Sen. Tony Hwang, ranking Senator on the CT General Assembly’s Transportation Committee, today applauded the State Senate’s passage of HB 6746, which he co-introduced. The bill now heads to the governor for his signature.
The state of Connecticut has already begun installing wrong-way driving technology on several on-ramps of I-84, Route 2, I-95, I-395, Route 291, and I-391. There are also plans to install the technology on I-91 in Windsor at the northbound HOV exit and Exit 42 northbound and southbound.
The legislation will eventually install wrong-way detection systems at over 120 highway exit ramps that are deemed “high risk” by state transportation officials who have studied nearly 700 ramps statewide.
“These improvements of warning signage and electronic sensors on our roadways will hopefully prevent future senseless and preventable tragedies,” Sen. Hwang said. “Wrong-way collisions killed 23 people in 2022 in Connecticut in 13 different accidents. The state recorded only two wrong-way crashes in 2020 and four in 2021. This law will help to hopefully stop wrong-way drivers and save lives.”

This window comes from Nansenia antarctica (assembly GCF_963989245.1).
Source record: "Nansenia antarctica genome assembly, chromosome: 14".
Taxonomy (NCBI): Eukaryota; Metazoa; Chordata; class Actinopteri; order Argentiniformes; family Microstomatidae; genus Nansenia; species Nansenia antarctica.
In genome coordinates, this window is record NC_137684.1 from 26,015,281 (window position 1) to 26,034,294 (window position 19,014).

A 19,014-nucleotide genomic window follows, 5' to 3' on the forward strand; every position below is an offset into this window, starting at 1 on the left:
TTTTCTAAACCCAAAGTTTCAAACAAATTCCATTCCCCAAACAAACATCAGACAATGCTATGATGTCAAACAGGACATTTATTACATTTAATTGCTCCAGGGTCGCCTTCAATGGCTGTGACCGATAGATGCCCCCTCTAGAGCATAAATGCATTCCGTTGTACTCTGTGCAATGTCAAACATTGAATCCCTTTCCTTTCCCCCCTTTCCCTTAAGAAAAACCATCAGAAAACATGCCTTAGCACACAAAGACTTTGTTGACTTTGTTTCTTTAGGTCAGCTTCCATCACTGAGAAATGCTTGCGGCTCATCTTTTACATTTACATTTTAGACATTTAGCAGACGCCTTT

The improvements call for a combination of warning lights, signs, electronic messages, and rumble strips to deter drivers from mistakenly getting on an exit.
“Wrong way driving deaths in Connecticut are up 500%”, according to Connecticut Department of Transportation Commissioner Garrett Eucalitto. “More than 80% of wrong-way drivers are found to be impaired. It is so important people think twice before they get behind the wheel. Driving drunk is a dangerous decision that can hurt and kill people. We need people to drive sober because one wrong move can be deadly.”
“We extend our condolences to so many Connecticut families that have suffered an irreplaceable loss due to wrong-way driving,” Sen. Hwang said. “And that loss is deepened at every gathering and holiday events because these are preventable tragedies. As policymakers, we can help make our roads safer for everyone, and this bill is one way to do that.”
Sen. Hwang said he would continue to focus on all types of road safety improvement measures, such as driving impairment, distracted driving and cannabis.
“We want all drivers to rethink getting behind the wheel with any level of impairment,” Sen. Hwang said. “That requires making a conscious cultural and societal shift. It requires education and public awareness through open, honest and sensible discussions. We need to reinforce that impaired driving is never acceptable. We do not want to mourn another tragic loss of life.”
Anyone that witnesses a wrong-way driver should call 911 immediately with the location.